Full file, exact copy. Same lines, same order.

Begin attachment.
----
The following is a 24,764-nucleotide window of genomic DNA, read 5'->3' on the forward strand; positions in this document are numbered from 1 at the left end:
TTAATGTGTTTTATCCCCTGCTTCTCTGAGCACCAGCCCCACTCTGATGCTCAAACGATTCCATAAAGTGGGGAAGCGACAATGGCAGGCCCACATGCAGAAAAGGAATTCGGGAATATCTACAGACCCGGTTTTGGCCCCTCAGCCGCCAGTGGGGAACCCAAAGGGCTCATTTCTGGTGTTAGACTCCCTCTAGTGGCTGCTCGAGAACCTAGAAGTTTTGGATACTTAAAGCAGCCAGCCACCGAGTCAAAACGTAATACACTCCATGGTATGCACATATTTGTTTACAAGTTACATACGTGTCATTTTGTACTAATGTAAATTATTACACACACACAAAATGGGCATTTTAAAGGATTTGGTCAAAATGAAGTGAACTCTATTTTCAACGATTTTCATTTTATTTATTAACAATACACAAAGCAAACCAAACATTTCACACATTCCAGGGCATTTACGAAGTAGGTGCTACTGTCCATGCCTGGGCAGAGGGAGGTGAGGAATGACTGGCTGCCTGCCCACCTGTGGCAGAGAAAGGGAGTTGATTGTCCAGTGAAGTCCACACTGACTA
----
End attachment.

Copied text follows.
The following is a 24,764-nucleotide window of genomic DNA, read 5'->3' on the forward strand; positions in this document are numbered from 1 at the left end:
TTAATGTGTTTTATCCCCTGCTTCTCTGAGCACCAGCCCCACTCTGATGCTCAAACGATTCCATAAAGTGGGGAAGCGACAATGGCAGGCCCACATGCAGAAAAGGAATTCGGGAATATCTACAGACCCGGTTTTGGCCCCTCAGCCGCCAGTGGGGAACCCAAAGGGCTCATTTCTGGTGTTAGACTCCCTCTAGTGGCTGCTCGAGAACCTAGAAGTTTTGGATACTTAAAGCAGCCAGCCACCGAGTCAAAACGTAATACACTCCATGGTATGCACATATTTGTTTACAAGTTACATACGTGTCATTTTGTACTAATGTAAATTATTACACACACACAAAATGGGCATTTTAAAGGATTTGGTCAAAATGAAGTGAACTCTATTTTCAACGATTTTCATTTTATTTATTAACAATACACAAAGCAAACCAAACATTTCACACATTCCAGGGCATTTACGAAGTAGGTGCTACTGTCCATGCCTGGGCAGAGGGAGGTGAGGAATGACTGGCTGCCTGCCCACCTGTGGCAGAGAAAGGGAGTTGATTGTCCAGTGAAGTCCACACTGACTA